Instead of looking abroad, Rolls-Royce would do well to follow the example of another local company, Hope Technology, which employs over 150 people in the town, which is known as Barlick to locals. Founded by two former Rolls-Royce engineers in the 1980s, it makes quality high-end bicycle components.
Starting with innovative disc brakes at small scale, Hope has consistently invested and expanded. It now produces a full range of components using the latest technology, including carbon fibre. Hope has begun limited production of complete bikes in the past couple of years and has now entered into a design partnership with Lotus Engineering.
With sales of £18 million a year Hope does not compete with global leaders SRAM (USA) and Shimano (Japan), which manufacture bike parts worldwide. But it consistently exports about half its growing production, split equally to Europe and the rest of the world.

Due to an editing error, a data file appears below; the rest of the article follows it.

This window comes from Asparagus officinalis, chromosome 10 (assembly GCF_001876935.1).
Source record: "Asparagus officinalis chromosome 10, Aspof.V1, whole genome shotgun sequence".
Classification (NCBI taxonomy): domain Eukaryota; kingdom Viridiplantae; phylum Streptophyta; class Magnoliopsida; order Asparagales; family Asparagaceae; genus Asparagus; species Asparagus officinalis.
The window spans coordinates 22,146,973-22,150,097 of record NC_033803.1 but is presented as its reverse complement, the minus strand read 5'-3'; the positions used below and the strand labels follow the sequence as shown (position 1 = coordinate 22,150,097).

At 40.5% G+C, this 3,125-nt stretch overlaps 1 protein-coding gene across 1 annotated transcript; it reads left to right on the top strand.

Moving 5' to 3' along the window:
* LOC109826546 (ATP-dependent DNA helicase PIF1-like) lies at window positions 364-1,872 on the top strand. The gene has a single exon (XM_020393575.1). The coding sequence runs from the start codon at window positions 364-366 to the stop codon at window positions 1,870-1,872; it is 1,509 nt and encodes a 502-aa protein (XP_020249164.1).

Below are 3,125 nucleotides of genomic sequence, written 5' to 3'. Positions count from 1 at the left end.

Keys to success
The company’s success relies on both product development and control of production. It sponsors and works closely with bike racers. Their own workers ride Hope products, contributing to development and new lines.
Manufacturing is kept in house to ensure quality and flexibility. Co-founder Ian Wetherill explained to The Times in August that rising UK demand for parts earlier in the year could not be satisfied from long supply chains. Hope being highly automated was able to up production; their sales are up 25 per cent year on year.
“We’ve been pushed over 30 years to go offshore, where we could make more money,” Wetherill said. “There’s an obsession with doing only high-value manufacturing [in the UK]. But someone’s got to do the basic stuff. Why get small parts made in China? Every nut and bolt is made in our factory here.”
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